You might have seen some articles online recently saying a hacker has offered 112 million usernames and passwords for sale that were obtained from LinkedIn in 2012. The passwords are encrypted, but in such a way that they are relatively easy to decrypt again.
The first thing I wanted to say to you, then, is this: if you have a LinkedIn account it would be wise to change your password, especially if you haven’t changed it in the last four years! Just to be safe, I would recommend changing your password anyway; I have, and I last changed it just a few months ago.
But what was I talking about when I mentioned password “hygiene” in this post’s subject? Well, it’s difficult to remember lots of different logins so people tend to reuse their usernames and passwords across multiple sites. That’s why criminals are often happy to pay good money to get hold of the details in these breaches; they will try the same username and password combinations on other sites and services and there’s a good chance a fair few of them will work.
Instead of reusing login details between sites, you should have a unique password for each one. Yes, it’s a pain to have to do that, but it’s by far the most secure practice. So here are some general principles for secure passwords.
Firstly, don’t use your pet’s name, children’s name, or date of birth. A little research can soon turn up these details about you, and are one of the first things hackers will try to guess.
Secondly, your password should be at least 8 to 10 characters long, and longer if at all possible. You should also use a combination of letters and numbers.
So, how can you come up with those passwords? Here’s a technique that might help:
- Try thinking of a phrase that you will remember, such as “you don’t know the password for my online banking and I won’t give it to you”.
- Take the first letter of each word from that phrase. So the example above would give us “ydktpfmobaiwgity”.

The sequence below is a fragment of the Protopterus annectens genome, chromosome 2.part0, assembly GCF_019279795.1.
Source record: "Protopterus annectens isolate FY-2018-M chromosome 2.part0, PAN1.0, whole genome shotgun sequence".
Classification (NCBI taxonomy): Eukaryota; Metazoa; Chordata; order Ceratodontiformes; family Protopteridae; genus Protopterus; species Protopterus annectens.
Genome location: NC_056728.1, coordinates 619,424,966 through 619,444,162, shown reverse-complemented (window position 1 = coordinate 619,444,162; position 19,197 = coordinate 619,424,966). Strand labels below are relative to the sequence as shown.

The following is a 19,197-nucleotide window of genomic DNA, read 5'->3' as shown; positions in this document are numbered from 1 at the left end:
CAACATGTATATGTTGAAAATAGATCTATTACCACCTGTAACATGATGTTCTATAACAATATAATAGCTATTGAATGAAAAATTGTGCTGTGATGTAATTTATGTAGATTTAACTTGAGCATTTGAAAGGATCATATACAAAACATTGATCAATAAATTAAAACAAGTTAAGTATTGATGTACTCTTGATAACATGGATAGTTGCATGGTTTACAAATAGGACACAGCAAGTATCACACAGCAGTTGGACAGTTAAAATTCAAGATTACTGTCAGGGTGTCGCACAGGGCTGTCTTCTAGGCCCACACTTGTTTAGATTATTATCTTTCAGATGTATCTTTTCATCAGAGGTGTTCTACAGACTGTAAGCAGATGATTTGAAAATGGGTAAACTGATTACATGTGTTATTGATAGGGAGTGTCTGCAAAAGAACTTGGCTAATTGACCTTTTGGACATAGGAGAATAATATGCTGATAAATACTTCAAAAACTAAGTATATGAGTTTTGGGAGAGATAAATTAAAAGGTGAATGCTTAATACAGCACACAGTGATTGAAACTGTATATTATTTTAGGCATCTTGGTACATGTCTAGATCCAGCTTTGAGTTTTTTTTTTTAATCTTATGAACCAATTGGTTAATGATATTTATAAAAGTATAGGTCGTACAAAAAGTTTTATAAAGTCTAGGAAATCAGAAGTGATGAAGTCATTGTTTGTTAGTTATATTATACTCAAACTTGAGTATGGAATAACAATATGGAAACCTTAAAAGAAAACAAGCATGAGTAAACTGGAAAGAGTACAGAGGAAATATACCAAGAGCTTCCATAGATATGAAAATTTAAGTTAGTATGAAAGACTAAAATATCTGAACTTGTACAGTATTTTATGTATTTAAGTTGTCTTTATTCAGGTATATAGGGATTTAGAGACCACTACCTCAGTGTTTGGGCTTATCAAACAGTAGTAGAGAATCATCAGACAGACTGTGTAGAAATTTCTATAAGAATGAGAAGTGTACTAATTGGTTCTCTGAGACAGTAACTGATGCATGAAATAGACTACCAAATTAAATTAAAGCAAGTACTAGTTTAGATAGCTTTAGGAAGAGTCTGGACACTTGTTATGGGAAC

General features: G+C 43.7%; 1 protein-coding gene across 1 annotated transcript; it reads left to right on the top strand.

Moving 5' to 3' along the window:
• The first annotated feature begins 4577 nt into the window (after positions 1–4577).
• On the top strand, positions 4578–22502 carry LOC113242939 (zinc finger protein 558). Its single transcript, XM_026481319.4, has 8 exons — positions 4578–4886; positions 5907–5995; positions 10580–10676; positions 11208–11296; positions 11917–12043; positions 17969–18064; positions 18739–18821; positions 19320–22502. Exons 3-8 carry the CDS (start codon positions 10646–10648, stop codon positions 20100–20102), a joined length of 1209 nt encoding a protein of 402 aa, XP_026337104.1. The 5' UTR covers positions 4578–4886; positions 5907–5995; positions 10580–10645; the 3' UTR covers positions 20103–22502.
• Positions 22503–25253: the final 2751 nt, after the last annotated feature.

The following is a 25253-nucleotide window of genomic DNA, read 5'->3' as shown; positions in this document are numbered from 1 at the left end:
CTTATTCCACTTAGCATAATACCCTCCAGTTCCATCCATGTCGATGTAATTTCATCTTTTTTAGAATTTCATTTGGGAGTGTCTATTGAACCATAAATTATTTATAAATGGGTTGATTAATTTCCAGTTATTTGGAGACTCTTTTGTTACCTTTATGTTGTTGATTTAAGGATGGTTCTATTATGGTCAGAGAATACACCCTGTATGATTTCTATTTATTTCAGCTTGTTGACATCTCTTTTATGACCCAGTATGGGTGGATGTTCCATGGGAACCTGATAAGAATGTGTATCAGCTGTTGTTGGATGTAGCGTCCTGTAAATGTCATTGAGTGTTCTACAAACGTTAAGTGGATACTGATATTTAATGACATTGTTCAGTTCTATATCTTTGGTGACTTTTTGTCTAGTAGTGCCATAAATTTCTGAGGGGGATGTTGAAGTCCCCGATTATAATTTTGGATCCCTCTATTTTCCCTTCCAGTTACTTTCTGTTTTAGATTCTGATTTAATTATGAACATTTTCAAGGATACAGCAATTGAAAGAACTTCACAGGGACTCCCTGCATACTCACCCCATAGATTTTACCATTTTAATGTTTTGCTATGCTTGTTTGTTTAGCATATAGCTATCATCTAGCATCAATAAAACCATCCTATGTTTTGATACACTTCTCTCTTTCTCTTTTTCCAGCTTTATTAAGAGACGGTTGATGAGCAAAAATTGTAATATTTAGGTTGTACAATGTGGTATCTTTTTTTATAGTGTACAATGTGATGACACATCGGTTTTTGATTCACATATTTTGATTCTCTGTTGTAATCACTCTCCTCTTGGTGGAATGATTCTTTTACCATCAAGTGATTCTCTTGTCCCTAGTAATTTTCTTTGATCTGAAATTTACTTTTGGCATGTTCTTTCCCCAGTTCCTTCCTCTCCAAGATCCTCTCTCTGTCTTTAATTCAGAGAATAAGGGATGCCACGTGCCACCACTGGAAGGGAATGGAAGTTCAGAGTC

- Good start, but let’s change the vowels for numbers, so we end up with “ydktpfm0b41wg1ty”.
- Finally, a few capital letters to make things a little more secure… let’s just capitalise the first and last letters to keep it simple, “Ydktpfm0b41wg1tY”.
We now have a secure password that nobody would be able to guess without knowing your longer phrase. The thing is, it’s still difficult to remember a phrase for every service you use! So what’s the solution?
The way I deal with this is by using a password manager. These are programs that will generate passwords for you, and securely store them so that you just need to remember the password to the password manager (remember to make it a good one!). There are several password managers available, including the free Dashlane. The one I use is a paid option called 1Password but there is a free trial if you want to try it out.
Whether you choose to use a password manager or do it all by memory, please, please make sure your passwords are secure and that you don’t reuse them on more than one site. And remember, if you have a LinkedIn account… change your password.
This article was first sent to my email list members. If you would like to get the latest articles first, please sign up to receive them via email. I won’t spam you, and I will never pass your details on to anyone else.